The world in Wind Waker is quite large, but since most of that area is covered in water, sailing is your primary means of transportation. Personally, I loved feeling the mix of curiosity and anticipation when I saw uncharted islands appear on the horizon, but a lot of players complained that the sailing became tedious over extended periods of time. Thankfully, Nintendo addressed this issue by introducing the Swift Sail, an item that doubles the boat's speed as well as removes the need to play a repetitive song to change the direction of the wind. It’s an intuitive solution to one of the game’s only nagging problems. Well done, Nintendo.

PLAY IT if you cherish games that truly capture the feeling of exploration and discovery.

AVOID IT if you prefer the type of sailing that involves excessive amounts of pillaging, questionable prosthetics and scurvey-induced diarrhea.

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>> Games like Spelunky and The Binding of Isaac have already shown me how much roguelike elements can breath new life into well-worn concepts, so when I heard the name Rogue Legacy, I knew I was in for a treat. In spirit, Rogue Legacy is like Castlevania. Players choose from a pool of playable characters with different classes, spells and genetic quirks, and must traverse a dungeon full of evil knights, wizards and undead horrors in their quest for glory. Not only is the dungeon layout completely different every time you embark on a new quest, but things like items and enemies are randomized as well, meaning you never quite know what will be behind the next door. It’s an exciting but sometimes brutal experience that encourages experimentation and vigilance.

Death is very common in Rogue Legacy, especially when you’re first starting out, but the upgrade system in the game ensures that no run is a total loss. Any gold you collect is passed down to your next of kin and can be used to purchase skill upgrades (which affect all future characters), better classes, and even new equipment. Slowly but surely, you’ll increase your players health, magic and attack power, which increases your chance of survival, which lets you collect more gold, which of course allows you to purchase more upgrades. It’s a pretty satisfying gameplay loop that cuts down on a lot of the frustrations of permadeath, but it’s not without some problems of it’s own. These become less of an issue the longer you play, but early on it can feel like you’re taking baby steps towards an unreachable goal.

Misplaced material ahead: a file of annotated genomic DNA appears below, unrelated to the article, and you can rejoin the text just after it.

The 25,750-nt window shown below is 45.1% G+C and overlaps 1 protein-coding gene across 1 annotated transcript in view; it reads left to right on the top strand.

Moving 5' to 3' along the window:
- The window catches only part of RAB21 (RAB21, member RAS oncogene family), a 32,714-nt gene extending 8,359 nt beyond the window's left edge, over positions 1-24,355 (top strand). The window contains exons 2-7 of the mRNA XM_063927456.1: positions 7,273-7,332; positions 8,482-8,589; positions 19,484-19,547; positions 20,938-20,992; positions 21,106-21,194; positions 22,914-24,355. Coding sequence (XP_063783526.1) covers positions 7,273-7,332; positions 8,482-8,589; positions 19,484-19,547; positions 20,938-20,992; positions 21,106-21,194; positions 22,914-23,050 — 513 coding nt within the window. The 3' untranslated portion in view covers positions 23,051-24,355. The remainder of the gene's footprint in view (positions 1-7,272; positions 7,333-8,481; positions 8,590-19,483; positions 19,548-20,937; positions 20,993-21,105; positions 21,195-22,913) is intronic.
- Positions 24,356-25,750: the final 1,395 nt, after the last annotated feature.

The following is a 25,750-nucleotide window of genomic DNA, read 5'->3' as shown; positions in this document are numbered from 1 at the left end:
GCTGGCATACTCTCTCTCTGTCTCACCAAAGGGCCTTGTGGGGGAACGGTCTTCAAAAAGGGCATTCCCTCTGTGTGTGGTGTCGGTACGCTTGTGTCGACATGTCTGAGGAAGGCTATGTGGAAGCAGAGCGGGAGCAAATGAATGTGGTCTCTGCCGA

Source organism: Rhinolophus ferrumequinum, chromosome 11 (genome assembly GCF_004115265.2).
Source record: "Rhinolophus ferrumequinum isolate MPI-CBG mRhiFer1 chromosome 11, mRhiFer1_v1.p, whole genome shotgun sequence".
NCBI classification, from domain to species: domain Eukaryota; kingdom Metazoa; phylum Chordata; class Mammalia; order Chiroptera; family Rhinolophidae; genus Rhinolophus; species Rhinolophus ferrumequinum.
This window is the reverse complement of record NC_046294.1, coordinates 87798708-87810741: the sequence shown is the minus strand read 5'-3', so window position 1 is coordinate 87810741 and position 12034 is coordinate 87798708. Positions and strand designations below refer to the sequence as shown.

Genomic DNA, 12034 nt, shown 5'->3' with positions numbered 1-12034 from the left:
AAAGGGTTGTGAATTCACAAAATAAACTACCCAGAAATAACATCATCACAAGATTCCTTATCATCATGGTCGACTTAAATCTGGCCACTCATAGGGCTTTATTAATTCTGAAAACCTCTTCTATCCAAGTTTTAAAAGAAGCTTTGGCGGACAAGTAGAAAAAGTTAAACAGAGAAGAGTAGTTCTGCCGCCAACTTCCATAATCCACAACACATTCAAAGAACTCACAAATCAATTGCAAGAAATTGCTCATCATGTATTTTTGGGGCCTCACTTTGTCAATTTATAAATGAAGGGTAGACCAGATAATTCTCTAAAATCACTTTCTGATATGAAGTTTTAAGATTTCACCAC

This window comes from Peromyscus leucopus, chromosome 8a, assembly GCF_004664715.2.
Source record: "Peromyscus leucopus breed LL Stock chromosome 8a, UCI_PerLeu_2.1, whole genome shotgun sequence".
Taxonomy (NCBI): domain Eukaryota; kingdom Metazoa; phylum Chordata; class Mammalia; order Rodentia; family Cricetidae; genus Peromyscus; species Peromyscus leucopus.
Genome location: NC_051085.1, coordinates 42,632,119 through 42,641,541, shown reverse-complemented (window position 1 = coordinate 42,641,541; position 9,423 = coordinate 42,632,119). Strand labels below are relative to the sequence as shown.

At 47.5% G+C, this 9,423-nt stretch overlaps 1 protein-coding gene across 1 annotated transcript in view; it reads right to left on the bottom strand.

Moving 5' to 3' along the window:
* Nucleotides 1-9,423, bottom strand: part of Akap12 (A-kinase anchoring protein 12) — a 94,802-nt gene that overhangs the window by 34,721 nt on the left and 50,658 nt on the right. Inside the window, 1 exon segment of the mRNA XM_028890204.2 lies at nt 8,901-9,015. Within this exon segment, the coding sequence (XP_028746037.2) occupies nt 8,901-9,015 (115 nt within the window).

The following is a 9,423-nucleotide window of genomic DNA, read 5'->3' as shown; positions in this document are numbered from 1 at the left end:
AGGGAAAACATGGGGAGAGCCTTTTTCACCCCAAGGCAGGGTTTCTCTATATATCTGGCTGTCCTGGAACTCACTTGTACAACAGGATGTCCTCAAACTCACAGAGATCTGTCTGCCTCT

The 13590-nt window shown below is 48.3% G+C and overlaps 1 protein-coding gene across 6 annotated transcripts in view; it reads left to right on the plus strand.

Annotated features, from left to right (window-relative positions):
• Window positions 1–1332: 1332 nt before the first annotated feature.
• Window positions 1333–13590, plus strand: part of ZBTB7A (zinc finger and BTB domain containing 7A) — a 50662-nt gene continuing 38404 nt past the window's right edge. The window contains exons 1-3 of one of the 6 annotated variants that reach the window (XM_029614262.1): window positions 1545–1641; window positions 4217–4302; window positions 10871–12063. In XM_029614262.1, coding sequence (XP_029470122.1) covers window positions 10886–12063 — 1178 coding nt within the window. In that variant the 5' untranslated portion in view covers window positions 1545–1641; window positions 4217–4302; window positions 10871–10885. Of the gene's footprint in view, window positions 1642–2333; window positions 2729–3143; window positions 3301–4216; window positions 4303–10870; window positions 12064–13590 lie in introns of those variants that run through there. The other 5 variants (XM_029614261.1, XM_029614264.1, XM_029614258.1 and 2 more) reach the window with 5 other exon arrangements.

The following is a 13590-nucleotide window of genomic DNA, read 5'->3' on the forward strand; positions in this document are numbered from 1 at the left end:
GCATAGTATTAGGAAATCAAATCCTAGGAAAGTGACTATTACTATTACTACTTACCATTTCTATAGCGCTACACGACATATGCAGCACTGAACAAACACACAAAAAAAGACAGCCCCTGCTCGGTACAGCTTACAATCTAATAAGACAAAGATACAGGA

There were a few other niggling issues that became increasingly more annoying the longer I played. Being forced to re-equip every single new character with armor and runes to suit their class before each run was a chore. I would have loved the option to save a loadout for each class. I also think they could have added more game-changing genetic quirks to the mix. Baldness and IBS are funny to see the first time around, but since they don’t have any real affect on gameplay, they quickly become uninteresting. And since there’s a fairly small pool of quirks to begin with, they show up pretty frequently. I’m having a lot of fun with Rogue Legacy (currently playing NG++++++++) but I think I’m more excited about how much further they could take this concept with a sequel.

PLAY IT if you’re looking for something to satisfy your hunger for roguelikes while you wait for The Binding of Isaac: Rebirth to drop and make all your dreams come true.

AVOID IT if you don’t have the patience for games that force you to fail repeatedly before they get “fun”.

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Thanks for reading, guys. I wish I had the patience to write a better outro but struggling with the Dtoid blog editor has nearly ruined my weekend. See ya next time!   read


10:04 PM on 01.28.2014  

My Top 10 Most Wanted Characters for the New Super Smash Bros.!

I freaking love Super Smash Bros. It's one of my favorite fighting game series of all time, but as fun as the games are, the anticipation leading up to each new release is almost just as fun! The speculation! The suspense! The horror! Each new Super Smash Bros. title has a more diverse and interesting cast that guessing who will be announced next is almost a game in and of itself!